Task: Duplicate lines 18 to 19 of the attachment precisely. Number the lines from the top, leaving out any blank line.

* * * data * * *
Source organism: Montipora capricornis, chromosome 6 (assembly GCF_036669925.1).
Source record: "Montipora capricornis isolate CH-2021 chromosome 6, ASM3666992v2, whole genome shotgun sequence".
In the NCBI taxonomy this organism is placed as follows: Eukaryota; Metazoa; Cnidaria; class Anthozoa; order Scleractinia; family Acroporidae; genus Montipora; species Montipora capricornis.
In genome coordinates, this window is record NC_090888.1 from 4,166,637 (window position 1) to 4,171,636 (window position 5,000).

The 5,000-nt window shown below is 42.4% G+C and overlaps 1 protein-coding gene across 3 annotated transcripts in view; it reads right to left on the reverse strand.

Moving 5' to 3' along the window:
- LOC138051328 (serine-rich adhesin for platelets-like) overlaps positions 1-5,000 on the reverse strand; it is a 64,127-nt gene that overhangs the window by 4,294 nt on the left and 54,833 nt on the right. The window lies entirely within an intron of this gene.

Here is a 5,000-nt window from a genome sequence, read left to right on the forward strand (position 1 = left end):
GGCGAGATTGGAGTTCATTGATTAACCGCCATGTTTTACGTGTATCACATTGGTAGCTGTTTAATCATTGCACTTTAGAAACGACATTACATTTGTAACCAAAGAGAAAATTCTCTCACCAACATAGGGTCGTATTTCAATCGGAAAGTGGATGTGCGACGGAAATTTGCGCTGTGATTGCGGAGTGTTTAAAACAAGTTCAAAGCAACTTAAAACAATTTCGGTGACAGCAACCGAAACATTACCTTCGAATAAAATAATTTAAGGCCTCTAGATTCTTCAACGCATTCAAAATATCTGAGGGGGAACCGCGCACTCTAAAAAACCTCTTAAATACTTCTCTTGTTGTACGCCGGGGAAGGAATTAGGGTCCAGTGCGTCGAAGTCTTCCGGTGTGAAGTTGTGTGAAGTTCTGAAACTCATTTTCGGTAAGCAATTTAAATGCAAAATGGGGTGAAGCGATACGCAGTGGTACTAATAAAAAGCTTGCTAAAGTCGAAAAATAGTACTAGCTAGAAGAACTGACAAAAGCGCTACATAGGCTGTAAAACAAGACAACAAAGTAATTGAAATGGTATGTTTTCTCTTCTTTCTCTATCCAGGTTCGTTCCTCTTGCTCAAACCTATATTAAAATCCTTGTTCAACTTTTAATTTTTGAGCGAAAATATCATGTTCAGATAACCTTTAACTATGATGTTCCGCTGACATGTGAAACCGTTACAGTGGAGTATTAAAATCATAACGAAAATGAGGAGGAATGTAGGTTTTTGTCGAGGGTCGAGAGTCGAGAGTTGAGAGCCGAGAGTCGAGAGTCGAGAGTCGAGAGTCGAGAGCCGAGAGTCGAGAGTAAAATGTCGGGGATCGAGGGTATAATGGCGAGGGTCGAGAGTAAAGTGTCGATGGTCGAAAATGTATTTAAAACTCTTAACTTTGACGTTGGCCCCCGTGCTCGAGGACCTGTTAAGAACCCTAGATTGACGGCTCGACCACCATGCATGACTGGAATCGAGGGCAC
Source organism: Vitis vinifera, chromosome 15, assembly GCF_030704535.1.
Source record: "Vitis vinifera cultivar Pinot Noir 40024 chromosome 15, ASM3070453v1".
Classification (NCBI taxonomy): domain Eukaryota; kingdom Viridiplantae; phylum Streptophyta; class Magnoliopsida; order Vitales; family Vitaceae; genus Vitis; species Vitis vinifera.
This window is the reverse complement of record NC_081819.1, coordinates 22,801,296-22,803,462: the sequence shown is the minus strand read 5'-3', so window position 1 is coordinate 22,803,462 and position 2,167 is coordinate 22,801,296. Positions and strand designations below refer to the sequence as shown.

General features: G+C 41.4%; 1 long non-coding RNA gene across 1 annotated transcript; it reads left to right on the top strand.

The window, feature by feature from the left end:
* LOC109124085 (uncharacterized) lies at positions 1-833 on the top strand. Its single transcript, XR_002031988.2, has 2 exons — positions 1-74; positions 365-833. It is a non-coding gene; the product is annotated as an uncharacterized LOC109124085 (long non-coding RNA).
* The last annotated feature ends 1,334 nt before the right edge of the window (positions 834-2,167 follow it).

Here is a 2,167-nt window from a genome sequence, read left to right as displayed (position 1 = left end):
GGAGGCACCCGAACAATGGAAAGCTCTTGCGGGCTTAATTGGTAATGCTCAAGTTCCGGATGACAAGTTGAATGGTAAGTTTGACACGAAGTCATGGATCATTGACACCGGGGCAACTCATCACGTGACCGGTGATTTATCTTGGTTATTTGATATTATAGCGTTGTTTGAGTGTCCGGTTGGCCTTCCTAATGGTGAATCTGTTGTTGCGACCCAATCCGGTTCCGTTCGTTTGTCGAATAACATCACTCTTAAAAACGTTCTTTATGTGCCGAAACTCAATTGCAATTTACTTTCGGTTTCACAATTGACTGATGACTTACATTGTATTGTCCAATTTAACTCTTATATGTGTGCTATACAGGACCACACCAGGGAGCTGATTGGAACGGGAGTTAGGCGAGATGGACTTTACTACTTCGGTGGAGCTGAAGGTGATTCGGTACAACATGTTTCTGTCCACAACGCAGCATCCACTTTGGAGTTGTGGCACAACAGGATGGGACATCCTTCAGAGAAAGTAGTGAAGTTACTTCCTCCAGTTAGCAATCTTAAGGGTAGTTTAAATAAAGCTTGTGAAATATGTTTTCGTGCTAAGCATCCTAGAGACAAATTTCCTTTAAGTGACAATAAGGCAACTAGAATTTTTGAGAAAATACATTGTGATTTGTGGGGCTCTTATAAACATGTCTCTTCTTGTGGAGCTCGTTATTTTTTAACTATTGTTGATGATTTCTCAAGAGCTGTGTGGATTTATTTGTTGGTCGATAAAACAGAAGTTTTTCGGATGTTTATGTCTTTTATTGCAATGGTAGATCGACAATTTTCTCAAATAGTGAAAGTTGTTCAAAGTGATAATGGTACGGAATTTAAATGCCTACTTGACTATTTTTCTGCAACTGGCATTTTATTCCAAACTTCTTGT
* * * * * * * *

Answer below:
Here is a 2,167-nt window from a genome sequence, read left to right as displayed (position 1 = left end):
GGAGGCACCCGAACAATGGAAAGCTCTTGCGGGCTTAATTGGTAATGCTCAAGTTCCGGATGACAAGTTGAATGGTAAGTTTGACACGAAGTCATGGATCATTGACACCGGGGCAACTCATCACGTGACCGGTGATTTATCTTGGTTATTTGATATTATAGCGTTGTTTGAGTGTCCGGTTGGCCTTCCTAATGGTGAATCTGTTGTTGCGACCCAATCCGGTTCCGTTCGTTTGTCGAATAACATCACTCTTAAAAACGTTCTTTATGTGCCGAAACTCAATTGCAATTTACTTTCGGTTTCACAATTGACTGATGACTTACATTGTATTGTCCAATTTAACTCTTATATGTGTGCTATACAGGACCACACCAGGGAGCTGATTGGAACGGGAGTTAGGCGAGATGGACTTTACTACTTCGGTGGAGCTGAAGGTGATTCGGTACAACATGTTTCTGTCCACAACGCAGCATCCACTTTGGAGTTGTGGCACAACAGGATGGGACATCCTTCAGAGAAAGTAGTGAAGTTACTTCCTCCAGTTAGCAATCTTAAGGGTAGTTTAAATAAAGCTTGTGAAATATGTTTTCGTGCTAAGCATCCTAGAGACAAATTTCCTTTAAGTGACAATAAGGCAACTAGAATTTTTGAGAAAATACATTGTGATTTGTGGGGCTCTTATAAACATGTCTCTTCTTGTGGAGCTCGTTATTTTTTAACTATTGTTGATGATTTCTCAAGAGCTGTGTGGATTTATTTGTTGGTCGATAAAACAGAAGTTTTTCGGATGTTTATGTCTTTTATTGCAATGGTAGATCGACAATTTTCTCAAATAGTGAAAGTTGTTCAAAGTGATAATGGTACGGAATTTAAATGCCTACTTGACTATTTTTCTGCAACTGGCATTTTATTCCAAACTTCTTGT